Song of the Day: Drottnar - Cul-De-Sac

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Impossibly difficult to categorize into any nice, neat genre, Norway’s Drottnar originally formed as Vitality, in 1996. They began playing death metal, but changed names when their sound shifted towards black metal. The band’s sound continued to evolve more and more, incorporating progressive and technical elements into something more avant-garde over time, while still retaining elements of black metal, death metal, and other extreme sounds.

It is this level of experimentation and excellence that both sets them apart from their peers musically, and simultaneously makes their music less accessible to the general populace of listeners–even amongst fans of heavy music. But the difficulties don’t end there. In addition to complex time signatures and heavier-than-thou riffing, Drottnar frequently utilized confusing (at least to non-Europeans) imagery, and poetic lyrics that–while clearly pointing to a faith in Christ–did not beat one over the head with obvious meaning.

In fact, the band have dubbed their genre “bunker metal,” which is itself a clue to the meaning behind the warlike imagery. Members are known to dress in military garb and use powerful-yet-ambiguous symbols like gas masks, hammers, and so forth in band logos. Lyric videos sometimes make reference to World War II. Wait a second . . . are these guys Nazis? Far from it! Norway was an occupied territory during World War 2. “Bunker metal” would mean those who resisted the Third Reich, not those who supported it. Although one could argue they’re treading dangerously, the meaning of the military garb and cryptic lyrics is there for those who have the patience to dig into it–and maybe that’s the point!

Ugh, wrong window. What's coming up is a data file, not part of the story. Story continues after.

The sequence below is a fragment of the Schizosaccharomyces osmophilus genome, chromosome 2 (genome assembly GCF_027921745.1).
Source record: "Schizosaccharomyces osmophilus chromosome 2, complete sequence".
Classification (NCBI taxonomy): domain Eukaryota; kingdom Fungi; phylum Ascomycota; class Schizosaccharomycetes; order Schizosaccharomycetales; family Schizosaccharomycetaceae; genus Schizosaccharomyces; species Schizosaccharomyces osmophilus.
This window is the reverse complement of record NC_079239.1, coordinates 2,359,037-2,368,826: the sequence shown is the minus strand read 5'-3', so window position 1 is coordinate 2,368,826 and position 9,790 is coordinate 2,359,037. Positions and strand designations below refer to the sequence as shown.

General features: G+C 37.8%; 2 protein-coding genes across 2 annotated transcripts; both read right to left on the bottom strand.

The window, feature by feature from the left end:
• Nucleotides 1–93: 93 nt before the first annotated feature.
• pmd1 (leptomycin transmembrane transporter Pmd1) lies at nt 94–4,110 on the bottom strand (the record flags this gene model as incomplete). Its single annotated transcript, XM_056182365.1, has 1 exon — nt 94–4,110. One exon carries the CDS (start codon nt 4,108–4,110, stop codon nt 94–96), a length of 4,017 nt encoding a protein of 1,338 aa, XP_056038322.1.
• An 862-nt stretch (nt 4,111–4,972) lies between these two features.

“Cul de Sac” from the fourth album, Stratum, is an assault on the inanity of materialism and competition for one’s place in the (post)modern world:

Pride is the stilt
That keeps me low

Tedium crowned me
King of this empire

I wear it unnoticed

I revile
My cul-de-sac
Where nothing is
Of substance

Silently mocking
Vulgarly acclaiming
Your kind as well
As my

My cul-de-sac
Slowly speeding
To the dead

While the attack on Norway in the 1940s was unwelcome and menacing, the contemporary assault on a meaningful life–by money, fame, normality, competition–is subtle, dangerous, and too often welcomed by those who fall prey to its necrosis.

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